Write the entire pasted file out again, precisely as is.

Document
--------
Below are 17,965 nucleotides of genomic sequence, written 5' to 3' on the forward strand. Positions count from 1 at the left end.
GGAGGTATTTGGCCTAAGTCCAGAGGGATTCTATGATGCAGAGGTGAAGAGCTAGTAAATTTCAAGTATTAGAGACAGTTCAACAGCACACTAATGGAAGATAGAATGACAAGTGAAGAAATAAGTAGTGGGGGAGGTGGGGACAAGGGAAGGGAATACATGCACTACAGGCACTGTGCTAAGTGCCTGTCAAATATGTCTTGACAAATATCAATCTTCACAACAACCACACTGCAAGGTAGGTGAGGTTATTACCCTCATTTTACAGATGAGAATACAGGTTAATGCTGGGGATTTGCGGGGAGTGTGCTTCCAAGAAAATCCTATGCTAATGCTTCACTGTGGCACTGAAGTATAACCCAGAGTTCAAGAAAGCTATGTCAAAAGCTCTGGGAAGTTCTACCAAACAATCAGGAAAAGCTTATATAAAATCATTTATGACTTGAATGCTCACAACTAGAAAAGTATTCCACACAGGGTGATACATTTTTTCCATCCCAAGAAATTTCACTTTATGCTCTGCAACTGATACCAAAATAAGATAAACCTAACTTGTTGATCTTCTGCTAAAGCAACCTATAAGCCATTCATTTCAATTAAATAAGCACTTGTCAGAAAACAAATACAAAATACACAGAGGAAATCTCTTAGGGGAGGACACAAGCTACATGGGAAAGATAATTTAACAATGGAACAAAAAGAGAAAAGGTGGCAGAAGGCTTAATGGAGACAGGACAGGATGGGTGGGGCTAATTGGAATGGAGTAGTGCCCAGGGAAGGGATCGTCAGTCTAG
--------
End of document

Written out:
Below are 17,965 nucleotides of genomic sequence, written 5' to 3' on the forward strand. Positions count from 1 at the left end.
GGAGGTATTTGGCCTAAGTCCAGAGGGATTCTATGATGCAGAGGTGAAGAGCTAGTAAATTTCAAGTATTAGAGACAGTTCAACAGCACACTAATGGAAGATAGAATGACAAGTGAAGAAATAAGTAGTGGGGGAGGTGGGGACAAGGGAAGGGAATACATGCACTACAGGCACTGTGCTAAGTGCCTGTCAAATATGTCTTGACAAATATCAATCTTCACAACAACCACACTGCAAGGTAGGTGAGGTTATTACCCTCATTTTACAGATGAGAATACAGGTTAATGCTGGGGATTTGCGGGGAGTGTGCTTCCAAGAAAATCCTATGCTAATGCTTCACTGTGGCACTGAAGTATAACCCAGAGTTCAAGAAAGCTATGTCAAAAGCTCTGGGAAGTTCTACCAAACAATCAGGAAAAGCTTATATAAAATCATTTATGACTTGAATGCTCACAACTAGAAAAGTATTCCACACAGGGTGATACATTTTTTCCATCCCAAGAAATTTCACTTTATGCTCTGCAACTGATACCAAAATAAGATAAACCTAACTTGTTGATCTTCTGCTAAAGCAACCTATAAGCCATTCATTTCAATTAAATAAGCACTTGTCAGAAAACAAATACAAAATACACAGAGGAAATCTCTTAGGGGAGGACACAAGCTACATGGGAAAGATAATTTAACAATGGAACAAAAAGAGAAAAGGTGGCAGAAGGCTTAATGGAGACAGGACAGGATGGGTGGGGCTAATTGGAATGGAGTAGTGCCCAGGGAAGGGATCGTCAGTCTAG